May 22, 2019

Hey


Letting the color do the work here! Rub a couple of ink pads (Distress Oxide Picked Raspberry and Wild Honey) on some paper, and walk away while it dries. Stamp a nice large sentiment (from the Stamp Market's Bloominous), and add a tiny one (from Mama Elephant) that makes sense. Sit back and declare it done.

MOOD WHEN DONE: While I was working on this, all I could think of was how, when we were in school, we would say "hey," and the nuns would say "hay's for horses." I'm not sure "hey" is a word but I've given up on the grammar wars.

Speaking of 8th grade, our teacher (a nun) assigned our seats based on our grade point average (can you imagine that now?). The student with the highest GPA sat in the 1st row, 1st seat. It wasn't me, and a million years later I'm still grumbling about it! Funny, the (very nice) girl who had the highest GPA is now a nun. Fixed?

May 21, 2019

What More Do You Want?


My mom made essentially the same food every week (macaroni, meatloaf, hamburgers, chicken, eggplant in the winter, and hot dogs). It's a miracle none of us had a heart attack. Once in while she'd surprise us with something different -- usually a Polish dish that she liked or maybe she'd buy a pizza. Cooking wasn't her thing (it's not mine either). She'd put dinner on the table and say: "What more do you want?," meaning this is fine, this is enough, quit complaining.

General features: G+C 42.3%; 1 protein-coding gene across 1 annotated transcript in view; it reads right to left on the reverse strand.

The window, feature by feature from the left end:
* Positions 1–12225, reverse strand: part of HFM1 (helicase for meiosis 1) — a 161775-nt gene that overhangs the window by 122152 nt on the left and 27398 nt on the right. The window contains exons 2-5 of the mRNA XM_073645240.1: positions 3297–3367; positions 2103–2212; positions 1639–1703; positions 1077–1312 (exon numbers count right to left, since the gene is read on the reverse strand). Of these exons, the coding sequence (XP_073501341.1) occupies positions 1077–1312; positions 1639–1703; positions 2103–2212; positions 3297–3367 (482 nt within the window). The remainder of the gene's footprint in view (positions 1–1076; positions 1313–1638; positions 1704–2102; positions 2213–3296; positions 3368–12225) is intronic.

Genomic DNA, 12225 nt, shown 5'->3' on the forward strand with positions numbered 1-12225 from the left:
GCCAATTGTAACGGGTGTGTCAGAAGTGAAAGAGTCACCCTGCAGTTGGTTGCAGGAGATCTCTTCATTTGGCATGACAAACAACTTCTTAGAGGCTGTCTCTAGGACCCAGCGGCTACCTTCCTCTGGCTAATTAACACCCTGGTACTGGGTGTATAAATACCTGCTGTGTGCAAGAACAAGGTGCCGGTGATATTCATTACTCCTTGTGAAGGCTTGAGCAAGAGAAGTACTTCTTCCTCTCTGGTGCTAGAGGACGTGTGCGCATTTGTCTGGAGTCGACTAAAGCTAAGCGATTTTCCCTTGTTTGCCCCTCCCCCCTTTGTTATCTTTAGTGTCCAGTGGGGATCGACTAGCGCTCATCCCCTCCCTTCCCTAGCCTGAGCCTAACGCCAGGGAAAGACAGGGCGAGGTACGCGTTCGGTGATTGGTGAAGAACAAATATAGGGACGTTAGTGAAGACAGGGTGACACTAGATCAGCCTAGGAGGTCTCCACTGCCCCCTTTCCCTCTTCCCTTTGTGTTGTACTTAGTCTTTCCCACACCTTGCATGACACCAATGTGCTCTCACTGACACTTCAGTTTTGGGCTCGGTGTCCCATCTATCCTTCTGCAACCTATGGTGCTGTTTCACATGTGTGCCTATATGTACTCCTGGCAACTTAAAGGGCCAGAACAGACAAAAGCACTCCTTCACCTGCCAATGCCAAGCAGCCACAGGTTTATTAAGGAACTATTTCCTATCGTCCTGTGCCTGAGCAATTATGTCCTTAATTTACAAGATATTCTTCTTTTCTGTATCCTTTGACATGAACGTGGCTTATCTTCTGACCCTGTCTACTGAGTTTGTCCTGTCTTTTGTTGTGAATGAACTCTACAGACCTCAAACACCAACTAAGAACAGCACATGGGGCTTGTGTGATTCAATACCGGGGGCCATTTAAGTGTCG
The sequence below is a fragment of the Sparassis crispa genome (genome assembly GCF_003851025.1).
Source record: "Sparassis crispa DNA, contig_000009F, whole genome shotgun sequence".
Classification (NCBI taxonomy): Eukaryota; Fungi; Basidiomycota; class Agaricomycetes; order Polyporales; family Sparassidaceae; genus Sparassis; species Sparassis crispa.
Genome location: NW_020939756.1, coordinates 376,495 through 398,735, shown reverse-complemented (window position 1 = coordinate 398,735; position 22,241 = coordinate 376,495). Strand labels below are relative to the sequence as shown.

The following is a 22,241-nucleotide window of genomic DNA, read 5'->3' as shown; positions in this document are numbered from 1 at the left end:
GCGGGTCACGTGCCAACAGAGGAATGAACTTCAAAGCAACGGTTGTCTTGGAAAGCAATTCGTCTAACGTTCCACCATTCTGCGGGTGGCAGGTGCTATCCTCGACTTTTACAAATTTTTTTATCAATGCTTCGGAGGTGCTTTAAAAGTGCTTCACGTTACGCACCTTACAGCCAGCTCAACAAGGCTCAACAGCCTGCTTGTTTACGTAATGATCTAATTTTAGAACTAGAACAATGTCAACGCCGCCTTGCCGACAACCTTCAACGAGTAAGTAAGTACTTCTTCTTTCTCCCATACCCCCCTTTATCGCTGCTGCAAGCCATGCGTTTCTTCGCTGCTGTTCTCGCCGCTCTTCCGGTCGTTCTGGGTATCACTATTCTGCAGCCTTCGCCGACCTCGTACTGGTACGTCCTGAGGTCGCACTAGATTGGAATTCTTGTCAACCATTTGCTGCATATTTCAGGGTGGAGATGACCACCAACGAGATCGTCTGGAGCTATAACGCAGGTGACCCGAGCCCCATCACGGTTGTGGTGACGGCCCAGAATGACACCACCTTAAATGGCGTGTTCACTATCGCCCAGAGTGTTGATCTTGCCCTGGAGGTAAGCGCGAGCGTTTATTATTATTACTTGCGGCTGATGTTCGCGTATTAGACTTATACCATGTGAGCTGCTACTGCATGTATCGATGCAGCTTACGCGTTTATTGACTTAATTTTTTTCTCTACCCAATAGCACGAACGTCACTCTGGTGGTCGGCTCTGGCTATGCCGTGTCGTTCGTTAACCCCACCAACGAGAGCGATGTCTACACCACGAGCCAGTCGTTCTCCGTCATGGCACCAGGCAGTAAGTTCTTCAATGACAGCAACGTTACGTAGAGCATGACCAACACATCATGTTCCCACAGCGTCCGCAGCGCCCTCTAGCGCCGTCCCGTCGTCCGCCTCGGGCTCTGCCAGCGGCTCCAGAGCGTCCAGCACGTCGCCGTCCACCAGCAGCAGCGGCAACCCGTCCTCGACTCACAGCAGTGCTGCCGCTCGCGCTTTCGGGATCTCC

Lately, when I'm stamping and (finally) make a card I like, I find myself thinking "What more do you want?"

Actually, I have a list but the inner critic must be quashed... 

Balloons from a retired Essentials by Ellen stamp. Stamped by paining Zig markers onto the stamp and then watercoloring. Hand drew the dots and the bows and strings. Sentiment from Altenew. All old stuff!

MOOD WHEN DONE: I'm good....



May 17, 2019

All About The Foiled Fox + A Sale!

I've got this bright card over on The Foiled Fox blog today, with lots of chatter (duh) to go with it. I hope you check it out here.



And the good news is that there's a sale going on!



I was delighted when Shauna Todd, owner of The Foiled Fox, asked me to guest design and thought I'd use this chance to tell you a little bit about the shop (she didn't ask me to do so, I just want to share my enthusiasm). 

I'm a customer. Here's my experiences with the shop as a straight up full pay customer (disclosure: Shauna sent me The Stamp Market's Bloominous stamp and die set). 

  • shipped in a day
  • free shipping in the US with you spend more than $50 
  • candy (as in sugar!) in the package
  • anything liquid or fragile was wrapped in bubble wrap (which I reuse)
  • what more do you want?
Foiled Fox is a family business (love that). Shauna Todd is the owner and her daughters, son-in-law, and her husband work together. But that's not all. The cutest part is that even Shauna's 7 year old granddaughter Mackenzie (Mac) lends a hand along with Oliver/Ollie/Ollibear, their granddog.